Ed Koch was added to the name in March 2011. [Bridge Hunter]
|Jose Vicente Sendin posted|
1910. Queensborough Bridge
[The sailboat and steamer are reminders that 1910 looked a lot different than today. Judging from the low skyline in the background, I assume this was taken from the Manhattan side.]
Significance: At the time of construction [1901-1909], the Queensboro Bridge contained the longest cantilever span in America. (And it "was designed for heavier loads than any other bridges." [NYCDOT] "With a total length of 7,449 feet [including approaches], at the time of its completion it was the fourth longest bridge in the world." [study])
Specifications: Cantilever Bridge; steel construction; channel spans of 1,182 feet and 942 feet, two anchor spans of 630 feet, shore arms of 469 and 459 feet; cantilever trusses 60 feet apart.
[HAERdata from ny0326]
[It appears that reconstruction work has been ongoing since 1978. It seems the major work was done in the 1990s. The current contract (6) consists of misc. work.]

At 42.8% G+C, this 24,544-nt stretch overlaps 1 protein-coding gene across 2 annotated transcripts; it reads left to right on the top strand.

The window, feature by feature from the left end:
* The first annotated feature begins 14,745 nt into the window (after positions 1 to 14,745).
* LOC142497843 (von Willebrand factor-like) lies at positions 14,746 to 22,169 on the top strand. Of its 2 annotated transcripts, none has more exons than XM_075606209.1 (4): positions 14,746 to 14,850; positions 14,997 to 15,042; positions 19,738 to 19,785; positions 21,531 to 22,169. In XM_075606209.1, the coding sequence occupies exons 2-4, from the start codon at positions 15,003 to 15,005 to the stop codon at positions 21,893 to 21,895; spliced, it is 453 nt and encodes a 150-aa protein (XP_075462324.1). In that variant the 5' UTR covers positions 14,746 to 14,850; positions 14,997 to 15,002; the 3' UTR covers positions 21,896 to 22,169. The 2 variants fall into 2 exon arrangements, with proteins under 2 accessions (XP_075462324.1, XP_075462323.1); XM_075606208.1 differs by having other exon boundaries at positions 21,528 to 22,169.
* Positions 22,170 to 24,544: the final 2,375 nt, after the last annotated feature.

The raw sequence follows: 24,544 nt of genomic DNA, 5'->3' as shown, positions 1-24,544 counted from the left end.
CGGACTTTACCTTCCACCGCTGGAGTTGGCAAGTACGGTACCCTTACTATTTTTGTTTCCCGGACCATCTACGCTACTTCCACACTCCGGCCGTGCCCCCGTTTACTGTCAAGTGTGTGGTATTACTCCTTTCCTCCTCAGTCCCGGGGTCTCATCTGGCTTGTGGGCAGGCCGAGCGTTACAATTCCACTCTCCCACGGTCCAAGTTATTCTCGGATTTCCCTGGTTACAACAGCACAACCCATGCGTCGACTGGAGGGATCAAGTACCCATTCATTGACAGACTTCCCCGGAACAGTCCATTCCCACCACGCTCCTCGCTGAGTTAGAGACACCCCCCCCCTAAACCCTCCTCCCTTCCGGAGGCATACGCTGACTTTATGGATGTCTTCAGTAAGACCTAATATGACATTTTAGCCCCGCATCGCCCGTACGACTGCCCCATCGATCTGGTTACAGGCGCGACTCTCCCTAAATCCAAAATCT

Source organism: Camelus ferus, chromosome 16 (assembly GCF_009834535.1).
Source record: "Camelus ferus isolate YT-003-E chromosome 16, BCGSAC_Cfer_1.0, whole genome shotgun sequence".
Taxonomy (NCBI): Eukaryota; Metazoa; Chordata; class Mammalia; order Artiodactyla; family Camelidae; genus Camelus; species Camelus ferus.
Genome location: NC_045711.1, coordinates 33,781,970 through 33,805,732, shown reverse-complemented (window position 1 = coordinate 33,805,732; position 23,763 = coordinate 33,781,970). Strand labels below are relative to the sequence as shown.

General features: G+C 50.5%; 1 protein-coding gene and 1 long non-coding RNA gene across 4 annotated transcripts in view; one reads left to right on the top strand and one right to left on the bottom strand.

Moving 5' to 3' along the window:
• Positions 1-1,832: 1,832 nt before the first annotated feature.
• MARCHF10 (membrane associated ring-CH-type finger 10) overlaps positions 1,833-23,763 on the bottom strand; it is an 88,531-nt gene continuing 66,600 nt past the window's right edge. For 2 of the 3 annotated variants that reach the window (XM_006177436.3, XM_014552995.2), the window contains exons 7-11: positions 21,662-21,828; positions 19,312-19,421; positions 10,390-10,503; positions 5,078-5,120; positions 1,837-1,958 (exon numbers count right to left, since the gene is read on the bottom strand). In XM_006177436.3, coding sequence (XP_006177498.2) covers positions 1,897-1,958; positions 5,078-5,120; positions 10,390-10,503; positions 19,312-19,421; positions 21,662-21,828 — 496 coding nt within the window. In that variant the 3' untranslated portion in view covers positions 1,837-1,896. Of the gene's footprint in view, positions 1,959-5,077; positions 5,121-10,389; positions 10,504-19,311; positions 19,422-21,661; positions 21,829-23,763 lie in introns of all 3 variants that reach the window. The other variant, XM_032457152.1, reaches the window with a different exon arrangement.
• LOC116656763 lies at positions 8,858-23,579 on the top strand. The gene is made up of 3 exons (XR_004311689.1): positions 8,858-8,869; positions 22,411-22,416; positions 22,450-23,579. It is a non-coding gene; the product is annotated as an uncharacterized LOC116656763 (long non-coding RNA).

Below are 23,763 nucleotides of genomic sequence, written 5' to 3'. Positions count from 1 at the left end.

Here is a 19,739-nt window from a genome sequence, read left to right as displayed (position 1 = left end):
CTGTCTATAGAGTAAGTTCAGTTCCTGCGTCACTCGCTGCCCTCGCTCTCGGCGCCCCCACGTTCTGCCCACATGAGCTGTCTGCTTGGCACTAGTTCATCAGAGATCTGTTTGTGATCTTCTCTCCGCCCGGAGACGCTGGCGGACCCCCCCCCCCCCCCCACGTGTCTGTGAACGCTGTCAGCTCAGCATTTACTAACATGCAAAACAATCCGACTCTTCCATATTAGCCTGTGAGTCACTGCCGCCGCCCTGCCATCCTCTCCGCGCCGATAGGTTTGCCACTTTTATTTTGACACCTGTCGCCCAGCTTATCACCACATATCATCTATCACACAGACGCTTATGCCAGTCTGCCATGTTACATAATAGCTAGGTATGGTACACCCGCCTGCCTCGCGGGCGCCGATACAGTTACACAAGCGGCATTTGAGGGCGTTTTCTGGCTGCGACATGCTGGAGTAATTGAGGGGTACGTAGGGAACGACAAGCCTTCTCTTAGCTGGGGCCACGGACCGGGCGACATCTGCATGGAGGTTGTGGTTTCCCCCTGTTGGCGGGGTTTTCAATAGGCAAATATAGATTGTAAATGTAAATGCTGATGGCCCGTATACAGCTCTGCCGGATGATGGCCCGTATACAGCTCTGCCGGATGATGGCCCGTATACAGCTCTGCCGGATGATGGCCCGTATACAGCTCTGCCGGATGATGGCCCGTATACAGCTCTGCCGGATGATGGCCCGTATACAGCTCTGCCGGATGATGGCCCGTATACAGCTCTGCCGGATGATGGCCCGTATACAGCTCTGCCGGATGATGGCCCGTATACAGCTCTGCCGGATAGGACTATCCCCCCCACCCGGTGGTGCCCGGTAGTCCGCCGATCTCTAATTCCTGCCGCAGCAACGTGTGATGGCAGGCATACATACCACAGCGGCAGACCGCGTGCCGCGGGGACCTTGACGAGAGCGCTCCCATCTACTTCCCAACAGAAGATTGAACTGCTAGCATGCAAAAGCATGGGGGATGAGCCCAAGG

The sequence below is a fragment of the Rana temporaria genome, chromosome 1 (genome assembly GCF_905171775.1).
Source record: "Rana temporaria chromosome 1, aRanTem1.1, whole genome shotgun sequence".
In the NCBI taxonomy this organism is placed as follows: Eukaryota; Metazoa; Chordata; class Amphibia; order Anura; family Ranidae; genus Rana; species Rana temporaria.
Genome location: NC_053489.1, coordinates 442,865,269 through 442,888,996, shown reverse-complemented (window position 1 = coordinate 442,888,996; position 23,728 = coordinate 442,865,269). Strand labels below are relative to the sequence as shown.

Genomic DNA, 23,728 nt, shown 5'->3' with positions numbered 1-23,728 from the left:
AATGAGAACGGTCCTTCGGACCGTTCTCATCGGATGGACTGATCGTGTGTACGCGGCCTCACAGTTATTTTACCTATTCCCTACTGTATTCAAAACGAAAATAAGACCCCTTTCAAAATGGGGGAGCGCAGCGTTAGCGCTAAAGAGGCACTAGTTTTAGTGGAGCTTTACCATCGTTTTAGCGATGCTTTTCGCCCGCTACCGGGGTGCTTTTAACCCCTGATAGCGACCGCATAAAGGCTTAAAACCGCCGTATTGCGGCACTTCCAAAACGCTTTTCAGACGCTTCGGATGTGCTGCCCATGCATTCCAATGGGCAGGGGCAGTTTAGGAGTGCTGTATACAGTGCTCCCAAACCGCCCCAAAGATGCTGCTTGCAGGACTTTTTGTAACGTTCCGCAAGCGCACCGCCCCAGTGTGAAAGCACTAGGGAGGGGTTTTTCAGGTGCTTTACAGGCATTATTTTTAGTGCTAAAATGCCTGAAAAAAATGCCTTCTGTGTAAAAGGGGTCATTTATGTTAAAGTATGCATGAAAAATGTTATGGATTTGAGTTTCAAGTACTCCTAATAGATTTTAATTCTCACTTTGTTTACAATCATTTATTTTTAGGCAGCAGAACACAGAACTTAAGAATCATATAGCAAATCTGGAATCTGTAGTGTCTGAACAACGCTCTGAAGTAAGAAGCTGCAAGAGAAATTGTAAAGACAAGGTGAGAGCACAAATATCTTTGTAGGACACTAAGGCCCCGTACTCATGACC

|Photo from HAER NY,31-NEYO,160--1 from ny0326, 1983|
LONG DISTANCE VIEW OF BRIDGE LOOKING TOWARDS MANHATTAN WITH MIDTOWN ON THE RIGHT - Queensboro Bridge, Spanning East river & Blackwell's Island, New York County, NY
|Manhattan Railway Company photo (source)|
A downtown 2nd Ave consist of Gate Cars coming off the Queensborough Bridge. Photo: NYC.gov/records
|Screenshot (source, comments provide three photos of streetcars on the bridge)|
Train Crossing Over The Queensboro Bridge circa 1930s Manhattan Bound.
Mike Henglein NYCT Trains run on this bridge on the lower deck with automobile traffic on top deck.
Tommy Risi Was the other way around when 2nd Avenue El trains ran over the 59th Street/Queensborough Bridge. Trains were on the upper level, and automobile traffic was on the lower level.